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Online reviews shape buyer decisions

An effective strategy for responding to online reviews is vital for business and can help companies enhance their reputation and improve operations.

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Consumers are increasingly using online reviews as their primary source of recommendations for goods and services. Engaging effectively with online reviews is an important way for companies to improve relationships and customer loyalty with existing customers and to attract new business. The data and insights gained from reviews can also be used to improve operations internally.  

“Most businesses will have a good experience by opening themselves up to reviews on social media – around 80 percent of reviews are positive,” says Ashleigh Wainstein, director of Social Places.

She says that, realistically, there’s nowhere for businesses to hide online and managing and responding to reviews on social media, even if they are negative, has a positive outcome.

“Reviews are important for brands because they create credibility in the mind of consumers – 84% of people trust online reviews as much as a personal recommendation,” she says. “People looking for recommendations online typically won’t approach a business with fewer than four out of five stars – they’ll simply look elsewhere.

“Generally, consumers will search online for a business near them and these proximity stats have shot up 500 percent in the last two years. When those listings are displayed on search results, the one with the highest review score will get the click to call or navigate to the location.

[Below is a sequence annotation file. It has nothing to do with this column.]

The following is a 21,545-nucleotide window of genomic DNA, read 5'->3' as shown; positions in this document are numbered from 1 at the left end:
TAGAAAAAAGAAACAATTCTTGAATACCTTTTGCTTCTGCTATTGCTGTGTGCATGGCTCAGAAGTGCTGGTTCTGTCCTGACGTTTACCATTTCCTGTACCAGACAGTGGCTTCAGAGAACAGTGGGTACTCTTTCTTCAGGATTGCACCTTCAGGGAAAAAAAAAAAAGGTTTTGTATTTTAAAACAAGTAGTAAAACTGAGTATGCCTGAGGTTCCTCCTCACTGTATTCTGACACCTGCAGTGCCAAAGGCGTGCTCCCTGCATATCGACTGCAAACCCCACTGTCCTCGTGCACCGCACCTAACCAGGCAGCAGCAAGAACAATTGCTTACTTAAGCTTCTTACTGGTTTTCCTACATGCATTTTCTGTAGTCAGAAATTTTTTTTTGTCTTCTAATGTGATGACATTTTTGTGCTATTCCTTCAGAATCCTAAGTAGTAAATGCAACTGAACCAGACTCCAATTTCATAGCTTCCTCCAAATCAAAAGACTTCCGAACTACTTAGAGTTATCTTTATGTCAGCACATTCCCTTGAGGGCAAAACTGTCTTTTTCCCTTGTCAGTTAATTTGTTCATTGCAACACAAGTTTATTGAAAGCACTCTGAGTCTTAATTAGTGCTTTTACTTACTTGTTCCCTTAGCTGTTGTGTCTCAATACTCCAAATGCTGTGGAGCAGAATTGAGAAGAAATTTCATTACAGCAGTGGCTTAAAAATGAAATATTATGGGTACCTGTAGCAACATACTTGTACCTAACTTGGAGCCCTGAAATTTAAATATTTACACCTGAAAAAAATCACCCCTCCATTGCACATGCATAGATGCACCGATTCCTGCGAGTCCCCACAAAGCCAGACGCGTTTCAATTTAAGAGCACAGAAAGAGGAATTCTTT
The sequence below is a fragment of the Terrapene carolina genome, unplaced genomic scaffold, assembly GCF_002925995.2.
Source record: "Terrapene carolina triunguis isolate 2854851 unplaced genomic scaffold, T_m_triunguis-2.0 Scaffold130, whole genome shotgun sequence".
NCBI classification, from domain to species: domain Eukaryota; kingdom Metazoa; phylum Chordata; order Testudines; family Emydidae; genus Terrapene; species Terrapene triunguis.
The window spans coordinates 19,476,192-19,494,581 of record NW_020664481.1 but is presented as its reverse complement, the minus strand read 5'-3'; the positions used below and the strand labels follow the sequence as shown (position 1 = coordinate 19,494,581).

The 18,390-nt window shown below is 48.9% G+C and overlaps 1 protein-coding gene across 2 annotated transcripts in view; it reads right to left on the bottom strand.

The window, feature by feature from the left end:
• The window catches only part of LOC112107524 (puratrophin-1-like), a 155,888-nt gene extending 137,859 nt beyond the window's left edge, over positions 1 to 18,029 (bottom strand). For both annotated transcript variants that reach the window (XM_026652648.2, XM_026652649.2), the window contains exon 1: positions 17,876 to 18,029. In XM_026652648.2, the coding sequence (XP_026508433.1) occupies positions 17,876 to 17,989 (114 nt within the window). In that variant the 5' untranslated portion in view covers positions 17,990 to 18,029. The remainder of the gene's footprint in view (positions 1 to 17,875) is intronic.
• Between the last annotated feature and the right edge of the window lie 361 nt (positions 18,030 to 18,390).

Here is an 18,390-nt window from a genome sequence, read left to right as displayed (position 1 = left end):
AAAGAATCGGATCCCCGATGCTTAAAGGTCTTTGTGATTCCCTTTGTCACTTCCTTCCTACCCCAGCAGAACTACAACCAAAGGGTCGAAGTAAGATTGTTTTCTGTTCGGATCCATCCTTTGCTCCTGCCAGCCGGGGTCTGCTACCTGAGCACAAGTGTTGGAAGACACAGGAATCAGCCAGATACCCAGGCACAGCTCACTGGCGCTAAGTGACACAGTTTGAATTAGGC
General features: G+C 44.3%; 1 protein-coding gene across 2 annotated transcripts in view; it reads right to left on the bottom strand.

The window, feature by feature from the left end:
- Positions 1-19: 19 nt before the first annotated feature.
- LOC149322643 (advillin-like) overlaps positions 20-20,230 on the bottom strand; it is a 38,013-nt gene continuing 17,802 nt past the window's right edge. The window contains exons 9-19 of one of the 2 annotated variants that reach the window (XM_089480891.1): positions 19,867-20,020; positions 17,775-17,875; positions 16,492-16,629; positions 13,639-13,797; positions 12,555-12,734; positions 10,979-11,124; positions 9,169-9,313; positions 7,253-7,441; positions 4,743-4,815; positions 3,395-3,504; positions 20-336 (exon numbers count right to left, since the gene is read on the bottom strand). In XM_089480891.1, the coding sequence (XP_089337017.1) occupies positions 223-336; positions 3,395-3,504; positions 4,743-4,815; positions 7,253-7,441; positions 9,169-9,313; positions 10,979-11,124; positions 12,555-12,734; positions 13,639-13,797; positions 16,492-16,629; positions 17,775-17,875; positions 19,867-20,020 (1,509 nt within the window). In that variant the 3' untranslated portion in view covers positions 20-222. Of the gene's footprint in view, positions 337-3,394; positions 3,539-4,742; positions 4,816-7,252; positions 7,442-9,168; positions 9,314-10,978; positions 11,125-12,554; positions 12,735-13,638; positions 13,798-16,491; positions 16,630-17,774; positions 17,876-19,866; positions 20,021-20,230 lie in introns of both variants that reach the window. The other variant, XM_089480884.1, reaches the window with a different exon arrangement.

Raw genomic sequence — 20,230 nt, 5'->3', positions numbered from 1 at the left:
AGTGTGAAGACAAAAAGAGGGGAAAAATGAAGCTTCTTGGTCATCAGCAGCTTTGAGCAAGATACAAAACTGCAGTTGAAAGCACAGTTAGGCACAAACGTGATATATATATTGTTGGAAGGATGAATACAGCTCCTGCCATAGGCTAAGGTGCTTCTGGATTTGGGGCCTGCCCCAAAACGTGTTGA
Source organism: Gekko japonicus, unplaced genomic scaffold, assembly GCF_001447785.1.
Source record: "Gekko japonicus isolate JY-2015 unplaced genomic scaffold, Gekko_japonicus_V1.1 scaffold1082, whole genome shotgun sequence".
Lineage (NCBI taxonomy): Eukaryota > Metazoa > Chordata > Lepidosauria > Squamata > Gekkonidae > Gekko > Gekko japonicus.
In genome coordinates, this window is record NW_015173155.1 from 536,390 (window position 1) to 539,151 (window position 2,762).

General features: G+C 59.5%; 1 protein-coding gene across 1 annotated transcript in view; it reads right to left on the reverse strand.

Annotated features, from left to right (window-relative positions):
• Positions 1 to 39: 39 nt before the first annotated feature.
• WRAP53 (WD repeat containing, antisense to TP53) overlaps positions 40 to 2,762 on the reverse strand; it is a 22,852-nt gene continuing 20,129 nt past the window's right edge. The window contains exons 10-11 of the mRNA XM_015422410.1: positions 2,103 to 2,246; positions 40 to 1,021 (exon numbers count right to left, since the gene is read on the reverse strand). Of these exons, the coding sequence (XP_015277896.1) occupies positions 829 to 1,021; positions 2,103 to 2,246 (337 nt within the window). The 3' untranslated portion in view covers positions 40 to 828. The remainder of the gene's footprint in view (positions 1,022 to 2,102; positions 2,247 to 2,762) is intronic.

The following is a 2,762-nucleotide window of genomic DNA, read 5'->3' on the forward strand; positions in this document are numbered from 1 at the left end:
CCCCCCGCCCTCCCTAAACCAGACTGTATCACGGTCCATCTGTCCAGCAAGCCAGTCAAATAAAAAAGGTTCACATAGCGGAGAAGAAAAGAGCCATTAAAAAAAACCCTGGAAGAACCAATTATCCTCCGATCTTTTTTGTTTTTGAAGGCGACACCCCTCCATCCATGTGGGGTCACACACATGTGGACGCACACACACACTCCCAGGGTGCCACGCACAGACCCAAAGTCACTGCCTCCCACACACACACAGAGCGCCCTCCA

“Businesses accept the need for reviews and understand that they should embrace them. Not having a review strategy is the equivalent of consumers calling a customer care line and having no-one answer the phone. Companies that don’t monitor reviews lose the chance to win back negative customers as well as get feedback from those who are happy.

“They also lose out on valuable business insights.  Step one is to acknowledge the customers’ complaints or compliments by taking note of feedback from reviews. Instead of using mystery shoppers, for example; decision-makers can use review data from thousands of people to identify what is working in their business –  and what isn’t. It helps them gauge how the company is performing.”

However, the numbers that large companies and brands have to deal with are substantial. In one month alone, some fast food brands in South Africa can receive up to 30 000 reviews.

“From the data we collect we can categorise review sentiment into primary and secondary, positive and negative,” says Wainstein. “We can tell a restaurant, for example, that its customers are making positive mentions about its food and that they are specifically speaking about menu variety and burgers are its most popular menu item.  We can also identify whether customers are most unhappy about service and waiting times.